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"Harnessing Wind on our Highways"


Since transportation and energy are inextricably connected, The Ray is taking steps to promote and capitalize on clean energy opportunities. We’ve already embraced solar generation on both the road and in the right-of-way. The Southeast’s first right-of-way solar project was launched in early 2020, collecting clean energy from approximately 2,600 high-efficiency solar panels at a diamond interchange at Exit 14 on The Ray. The open space of the exit ramp provides ample land for solar panels. The road’s surface can also be used to generate electricity, which we demonstrate with the Wattway solar road in the parking lot of the Visitor Information Center at the Georgia/Alabama line on I-85. These projects are possible in the sunny region of LaGrange, Georgia, but other energy sources can also be tapped in our area to build a clean transportation system.

From the first recorded windmills in Persia around 500 to 900 AD to the famous Dutch Windmills in the 15th century, bladed wind turbines have been an iconic source of clean energy. Today, “wind energy is at the crest of initiatives to address global warming in the coming three decades,” according to Paul Hawken (the same man who inspired Ray C. Anderson’s spear-in-the-chest-moment in 1994!).

Drawdown lists wind energy as second only to refrigeration in total positive impact in reversing global warming by 2050. Understanding this potential for clean energy, businesses and entrepreneurs are addressing the limitations of existing turbines by imagining alternatives. Conventional turbines require specific conditions to correctly harness energy, so adapting the technology to accommodate differing landscapes or wind speeds will expand opportunities to generate wind energy in places like the roadside right-of-way.

Have you ever stuck your head out of a car window to feel the wind in your hair? That airflow caused by moving vehicles is actually an untapped source of energy — but not for long! Entrepreneurs and innovators are finding creative ways to capture wind wherever it blows. For example, the company Devecitech aims to harness this airflow with dynamic, vertically standing wind turbines. The Enlil turbine’s compact frame and innovative design help capture the constant movement generated from passing vehicles. The technology is still in development, with a working model on its way, but the team at Devecitech estimates that each turbine will generate one kWh (kilowatt-hour) of electricity per day. An innovative solution powered by an unutilized source, median wind capture can generate energy efficiently and bring roadways closer to zero net carbon.

Lamp posts swaying in the wind demonstrate the Vortex Shedding Effect leveraged in bladeless wind turbines to generate energy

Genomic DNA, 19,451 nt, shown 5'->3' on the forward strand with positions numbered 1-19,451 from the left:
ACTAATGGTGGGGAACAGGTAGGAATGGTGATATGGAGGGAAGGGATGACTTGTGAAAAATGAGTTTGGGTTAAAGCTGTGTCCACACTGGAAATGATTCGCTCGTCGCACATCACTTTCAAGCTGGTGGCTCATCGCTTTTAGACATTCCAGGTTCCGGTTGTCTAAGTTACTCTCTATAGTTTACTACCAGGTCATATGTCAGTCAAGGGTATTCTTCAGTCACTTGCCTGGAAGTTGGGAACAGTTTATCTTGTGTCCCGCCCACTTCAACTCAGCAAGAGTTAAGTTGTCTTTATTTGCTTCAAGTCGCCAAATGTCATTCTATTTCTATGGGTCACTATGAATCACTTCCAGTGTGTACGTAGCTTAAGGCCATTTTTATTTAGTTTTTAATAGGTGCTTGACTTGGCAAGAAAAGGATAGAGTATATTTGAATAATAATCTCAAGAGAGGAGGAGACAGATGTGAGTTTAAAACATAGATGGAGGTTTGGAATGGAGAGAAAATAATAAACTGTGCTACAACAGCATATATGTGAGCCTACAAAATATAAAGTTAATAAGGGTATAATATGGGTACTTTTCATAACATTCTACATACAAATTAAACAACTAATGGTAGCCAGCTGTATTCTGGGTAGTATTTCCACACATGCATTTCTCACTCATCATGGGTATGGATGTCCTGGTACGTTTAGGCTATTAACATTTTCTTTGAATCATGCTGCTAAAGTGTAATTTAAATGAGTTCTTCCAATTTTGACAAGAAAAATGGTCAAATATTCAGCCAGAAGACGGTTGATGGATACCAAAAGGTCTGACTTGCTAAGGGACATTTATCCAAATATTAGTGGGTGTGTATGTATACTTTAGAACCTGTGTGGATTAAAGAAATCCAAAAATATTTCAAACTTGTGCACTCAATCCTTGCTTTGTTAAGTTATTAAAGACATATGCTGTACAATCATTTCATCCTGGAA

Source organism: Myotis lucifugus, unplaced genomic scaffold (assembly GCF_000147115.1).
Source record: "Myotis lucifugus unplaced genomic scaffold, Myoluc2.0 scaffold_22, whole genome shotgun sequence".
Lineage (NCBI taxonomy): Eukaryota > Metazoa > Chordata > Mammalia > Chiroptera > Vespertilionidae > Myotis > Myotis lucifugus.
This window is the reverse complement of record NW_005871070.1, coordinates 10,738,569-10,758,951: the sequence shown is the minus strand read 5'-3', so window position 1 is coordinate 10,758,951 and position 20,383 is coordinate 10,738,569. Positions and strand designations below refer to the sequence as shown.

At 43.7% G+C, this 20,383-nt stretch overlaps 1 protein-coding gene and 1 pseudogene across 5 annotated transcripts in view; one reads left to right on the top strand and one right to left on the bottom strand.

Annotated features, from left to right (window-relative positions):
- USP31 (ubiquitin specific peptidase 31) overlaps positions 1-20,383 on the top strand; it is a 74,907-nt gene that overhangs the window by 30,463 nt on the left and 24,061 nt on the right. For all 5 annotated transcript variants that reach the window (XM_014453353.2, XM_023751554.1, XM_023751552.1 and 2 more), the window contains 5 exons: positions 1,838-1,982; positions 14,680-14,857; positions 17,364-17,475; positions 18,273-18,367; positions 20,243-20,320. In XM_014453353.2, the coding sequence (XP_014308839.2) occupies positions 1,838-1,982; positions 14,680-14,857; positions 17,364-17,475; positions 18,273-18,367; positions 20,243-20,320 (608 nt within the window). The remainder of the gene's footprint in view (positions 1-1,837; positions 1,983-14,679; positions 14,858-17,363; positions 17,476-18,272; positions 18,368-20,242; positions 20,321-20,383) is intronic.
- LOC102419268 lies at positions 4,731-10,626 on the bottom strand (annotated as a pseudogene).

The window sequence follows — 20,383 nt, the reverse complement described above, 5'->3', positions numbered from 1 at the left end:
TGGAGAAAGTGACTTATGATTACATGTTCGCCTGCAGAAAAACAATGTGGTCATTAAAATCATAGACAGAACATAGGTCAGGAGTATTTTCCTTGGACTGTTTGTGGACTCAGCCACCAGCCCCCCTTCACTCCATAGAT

Another innovative technology is the bladeless wind turbine. Derived from the Vortex Shedding Effect, shown above, a bladeless wind turbine consists of a cylinder fixed vertically with an elastic rod, creating energy through the oscillation of the cylinder. The nine-foot, thirty-pound device requires less raw materials, installation space, and maintenance than traditional wind turbines. The bladeless generator by Vortex Bladeless is designed for on-site generation in residential areas with wind speeds from three meters per second to ten meters per second. Its bladeless design and quiet, non-aggressive movement don’t injure wildlife or bother neighbors. Its electricity is generated through an alternator system. The bladeless turbine can work on or off-grid, in conjunction with solar panels, or with other generators. As of this publication, Vortex Bladeless is still in its manufacturing phase and has not yet implemented and proved its products.

Another alternative wind turbine has been developed by Flower Turbines. Their 2-bladed vertical wind turbines are more efficient at low wind speeds despite producing low noise levels. Conventional turbines require large distances between turbines, but Wind Tulips actually are more efficient when clustered together. By innovatively arranging the overlapping semi-circle blades, this design increases the speed of the wind hitting the second blade. Additionally, horizontal ribs on each blade reduce turbulence and increase efficiency.

New wind technologies like the bladeless and vertical turbines are designed to capture energy in low-speed wind areas like inland Georgia. While offshore wind farms are often considered the best wind energy generation strategy for our state, placing wind turbines near homes and businesses reduces loss and decreases the cost of delivering that energy to its consumers. With low noise levels and an aesthetically pleasing design, these innovative turbines can be part of small scale wind installations within communities.

Demonstrating technologies like this on The Ray can change people’s perceptions of what wind energy can look like and where renewable energy can be generated.

As you might imagine, restrictions on installations near highways are strict to protect drivers and roadways. But the small-scale of this new generation of wind capture technologies may work within the regulations and take advantage of underutilized land, like the right-of-way. We believe that demonstrating technologies like this on The Ray can change people’s perceptions of what wind energy can look like and where renewable energy can be generated.

Our sustainable energy future requires creative solutions. Taking advantage of energy in transportation with turbines near roadway airflow or solar panels in or around the highway will reduce our reliance on gas and repurpose areas we overlook today. Which alternative wind turbine design is your favorite? What are other ways we can imagine clean energy generation on our highway? Comment below or let us know on Twitter at @TheRayHighway.

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